And we're the dogmatic ones!
jeremy said…
Hehe - that last one's a gem. A real gem... ;)
potentilla said…
What I don't get is why some religious people seem to be so keen to "prove" that atheism is "just" a religion. Surely they think religion, and faith, are good things. But the project to paint atheism as a faith position seems to suggest some underlying commitment to the view that rationality is the best way of coming to conclusions about things. Tactically, it would seem better advised to stick to the line that atheists are poor benighted people who lack some fundamental perception, analagous to being deaf or blind.

I know this is not an original thought, but it just struck me afresh reading BB's quotations.
Larry Hamelin said…
Their goal is, I think, to paint atheists as inconsistent and hypocritical.
Anonymous said…
You're right (I am having a bad cognition day). But there's still a sort of lingering "see, you're just as bad as us" flavour.

Popular posts from this blog


(Published in Faith and Philosophy 2011. Volume 28, Issue 2, April 2011. Stephen Law. Pages 129-151) EVIDENCE, MIRACLES AND THE EXISTENCE OF JESUS Stephen Law Abstract The vast majority of Biblical historians believe there is evidence sufficient to place Jesus’ existence beyond reasonable doubt. Many believe the New Testament documents alone suffice firmly to establish Jesus as an actual, historical figure. I question these views. In particular, I argue (i) that the three most popular criteria by which various non-miraculous New Testament claims made about Jesus are supposedly corroborated are not sufficient, either singly or jointly, to place his existence beyond reasonable doubt, and (ii) that a prima facie plausible principle concerning how evidence should be assessed – a principle I call the contamination principle – entails that, given the large proportion of uncorroborated miracle claims made about Jesus in the New Testament documents, we should, in the absence of indepen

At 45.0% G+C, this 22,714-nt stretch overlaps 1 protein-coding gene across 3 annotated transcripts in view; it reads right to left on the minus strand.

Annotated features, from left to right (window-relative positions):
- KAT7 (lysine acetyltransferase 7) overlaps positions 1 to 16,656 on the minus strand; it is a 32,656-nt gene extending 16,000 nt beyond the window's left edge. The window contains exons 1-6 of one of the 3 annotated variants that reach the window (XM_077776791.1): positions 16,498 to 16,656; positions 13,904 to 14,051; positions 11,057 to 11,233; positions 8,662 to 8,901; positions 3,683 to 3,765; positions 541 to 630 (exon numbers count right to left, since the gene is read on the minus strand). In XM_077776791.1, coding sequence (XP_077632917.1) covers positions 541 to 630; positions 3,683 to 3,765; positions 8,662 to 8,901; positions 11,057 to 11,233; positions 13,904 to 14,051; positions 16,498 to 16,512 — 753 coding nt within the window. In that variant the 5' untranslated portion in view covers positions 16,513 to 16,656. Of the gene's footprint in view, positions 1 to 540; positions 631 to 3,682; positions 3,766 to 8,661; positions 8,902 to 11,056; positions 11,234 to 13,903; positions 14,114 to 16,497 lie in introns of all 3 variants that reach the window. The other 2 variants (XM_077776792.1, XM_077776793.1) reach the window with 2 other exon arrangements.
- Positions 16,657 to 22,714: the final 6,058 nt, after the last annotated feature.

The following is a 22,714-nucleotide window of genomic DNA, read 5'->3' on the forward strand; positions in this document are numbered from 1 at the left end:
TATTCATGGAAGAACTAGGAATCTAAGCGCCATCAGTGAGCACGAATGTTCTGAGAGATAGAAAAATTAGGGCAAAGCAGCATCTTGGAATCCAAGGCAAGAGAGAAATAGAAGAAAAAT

What is Humanism?

What is Humanism? “Humanism” is a word that has had and continues to have a number of meanings. The focus here is on kind of atheistic world-view espoused by those who organize and campaign under that banner in the UK and abroad. We should acknowledge that there remain other uses of term. In one of the loosest senses of the expression, a “Humanist” is someone whose world-view gives special importance to human concerns, values and dignity. If that is what a Humanist is, then of course most of us qualify as Humanists, including many religious theists. But the fact remains that, around the world, those who organize under the label “Humanism” tend to sign up to a narrower, atheistic view. What does Humanism, understood in this narrower way, involve? The boundaries of the concept remain somewhat vague and ambiguous. However, most of those who organize under the banner of Humanism would accept the following minimal seven-point characterization of their world-view.

Plantinga's Evolutionary Argument Against Naturalism refuted

Here's my central criticism of Plantinga's Evolutionary Argument Against Naturalism (EAAN). It's novel and was published in Analysis last year. Here's the gist. Plantinga argues that if naturalism and evolution are true, then semantic epiphenomenalism is very probably true - that's to say, the content of our beliefs does not causally impinge on our behaviour. And if semantic properties such as having such-and-such content or being true cannot causally impinge on behaviour, then they cannot be selected for by unguided evolution. Plantinga's argument requires, crucially, that there be no conceptual links between belief content and behaviour of a sort that it's actually very plausible to suppose exist (note that to suppose there are such conceptual links is not necessarily to suppose that content can be exhaustively captured in terms of behaviour or functional role, etc. in the way logical behaviourists or functionalists suppose). It turns o